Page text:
The issue of tax cuts for the wealthiest Americans has taken center stage in the political battle over a looming "fiscal cliff" of tax increases and spending hikes that could tip the country into an economic recession at the start of next year. The New York Times reports President Obama is hoping to recruit corporate executives to pressure Republicans to accept higher taxes in exchange for assurances of Democratic votes to reduce so-called entitlements, like Medicare and Medicaid. On Saturday, President Obama defended tax hikes for the wealthy.
President Obama: "Now, I’m open to compromise and new ideas. But I refuse to accept any approach that isn’t balanced. I will not ask students or seniors or middle-class families to pay down the entire deficit while people making over $250,000 a year aren’t asked to pay a dime more in taxes."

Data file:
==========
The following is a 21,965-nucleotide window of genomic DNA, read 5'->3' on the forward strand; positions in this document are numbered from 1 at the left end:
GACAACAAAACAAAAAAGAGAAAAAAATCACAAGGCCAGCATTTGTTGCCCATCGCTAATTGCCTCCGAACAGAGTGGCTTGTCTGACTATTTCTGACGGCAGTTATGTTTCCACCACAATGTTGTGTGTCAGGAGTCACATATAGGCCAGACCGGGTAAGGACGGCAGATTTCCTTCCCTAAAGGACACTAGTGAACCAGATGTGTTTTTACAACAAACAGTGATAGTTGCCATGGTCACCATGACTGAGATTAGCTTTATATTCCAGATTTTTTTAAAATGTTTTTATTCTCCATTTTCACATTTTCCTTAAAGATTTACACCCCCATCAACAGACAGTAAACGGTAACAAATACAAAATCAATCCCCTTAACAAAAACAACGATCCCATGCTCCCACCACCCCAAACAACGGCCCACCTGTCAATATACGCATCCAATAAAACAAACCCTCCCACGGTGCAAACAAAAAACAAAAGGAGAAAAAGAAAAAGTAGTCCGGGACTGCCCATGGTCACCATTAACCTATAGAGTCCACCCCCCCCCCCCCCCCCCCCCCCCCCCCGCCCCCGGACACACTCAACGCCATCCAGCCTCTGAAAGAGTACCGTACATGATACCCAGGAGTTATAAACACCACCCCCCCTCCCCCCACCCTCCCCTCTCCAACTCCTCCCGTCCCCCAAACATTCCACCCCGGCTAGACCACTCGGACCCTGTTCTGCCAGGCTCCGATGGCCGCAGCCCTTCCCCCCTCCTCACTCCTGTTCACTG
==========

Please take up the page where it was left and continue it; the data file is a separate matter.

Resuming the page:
Republican House Speaker John Boehner, meanwhile, argued against any tax hikes as part of a deal to avoid the so-called "fiscal cliff."
John Boehner: "Instead of raising tax rates on the American people and accepting the damage it will do to our economy, let’s start to actually solve the problem. Let’s focus on tax reform that closes special-interest loopholes and lowers tax rates. Instead of accepting arbitrary cuts that will endanger our national defense, let’s get serious about shoring up the entitlement programs that are the primary drivers of our country’s massive, growing debt."